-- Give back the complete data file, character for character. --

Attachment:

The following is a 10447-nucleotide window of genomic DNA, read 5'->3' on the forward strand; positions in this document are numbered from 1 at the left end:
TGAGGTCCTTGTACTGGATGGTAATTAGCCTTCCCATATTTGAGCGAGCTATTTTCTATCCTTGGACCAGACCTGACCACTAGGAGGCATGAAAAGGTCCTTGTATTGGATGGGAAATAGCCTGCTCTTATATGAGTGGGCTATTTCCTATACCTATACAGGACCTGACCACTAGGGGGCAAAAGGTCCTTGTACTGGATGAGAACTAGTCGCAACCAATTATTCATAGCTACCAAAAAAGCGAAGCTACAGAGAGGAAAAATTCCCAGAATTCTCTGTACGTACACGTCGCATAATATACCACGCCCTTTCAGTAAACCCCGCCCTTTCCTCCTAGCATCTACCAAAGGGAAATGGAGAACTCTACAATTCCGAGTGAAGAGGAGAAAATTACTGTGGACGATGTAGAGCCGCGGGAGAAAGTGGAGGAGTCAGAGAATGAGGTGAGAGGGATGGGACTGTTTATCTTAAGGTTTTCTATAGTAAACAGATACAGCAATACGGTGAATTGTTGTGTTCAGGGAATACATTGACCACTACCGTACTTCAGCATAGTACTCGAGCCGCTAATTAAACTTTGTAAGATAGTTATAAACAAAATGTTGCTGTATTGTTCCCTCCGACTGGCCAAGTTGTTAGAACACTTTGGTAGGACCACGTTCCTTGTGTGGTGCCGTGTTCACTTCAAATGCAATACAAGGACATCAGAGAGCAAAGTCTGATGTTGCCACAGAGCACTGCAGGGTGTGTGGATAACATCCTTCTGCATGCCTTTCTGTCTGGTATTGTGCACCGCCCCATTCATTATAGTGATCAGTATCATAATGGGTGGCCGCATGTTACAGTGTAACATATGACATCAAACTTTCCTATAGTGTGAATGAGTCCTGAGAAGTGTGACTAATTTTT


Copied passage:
The following is a 10447-nucleotide window of genomic DNA, read 5'->3' on the forward strand; positions in this document are numbered from 1 at the left end:
TGAGGTCCTTGTACTGGATGGTAATTAGCCTTCCCATATTTGAGCGAGCTATTTTCTATCCTTGGACCAGACCTGACCACTAGGAGGCATGAAAAGGTCCTTGTATTGGATGGGAAATAGCCTGCTCTTATATGAGTGGGCTATTTCCTATACCTATACAGGACCTGACCACTAGGGGGCAAAAGGTCCTTGTACTGGATGAGAACTAGTCGCAACCAATTATTCATAGCTACCAAAAAAGCGAAGCTACAGAGAGGAAAAATTCCCAGAATTCTCTGTACGTACACGTCGCATAATATACCACGCCCTTTCAGTAAACCCCGCCCTTTCCTCCTAGCATCTACCAAAGGGAAATGGAGAACTCTACAATTCCGAGTGAAGAGGAGAAAATTACTGTGGACGATGTAGAGCCGCGGGAGAAAGTGGAGGAGTCAGAGAATGAGGTGAGAGGGATGGGACTGTTTATCTTAAGGTTTTCTATAGTAAACAGATACAGCAATACGGTGAATTGTTGTGTTCAGGGAATACATTGACCACTACCGTACTTCAGCATAGTACTCGAGCCGCTAATTAAACTTTGTAAGATAGTTATAAACAAAATGTTGCTGTATTGTTCCCTCCGACTGGCCAAGTTGTTAGAACACTTTGGTAGGACCACGTTCCTTGTGTGGTGCCGTGTTCACTTCAAATGCAATACAAGGACATCAGAGAGCAAAGTCTGATGTTGCCACAGAGCACTGCAGGGTGTGTGGATAACATCCTTCTGCATGCCTTTCTGTCTGGTATTGTGCACCGCCCCATTCATTATAGTGATCAGTATCATAATGGGTGGCCGCATGTTACAGTGTAACATATGACATCAAACTTTCCTATAGTGTGAATGAGTCCTGAGAAGTGTGACTAATTTTT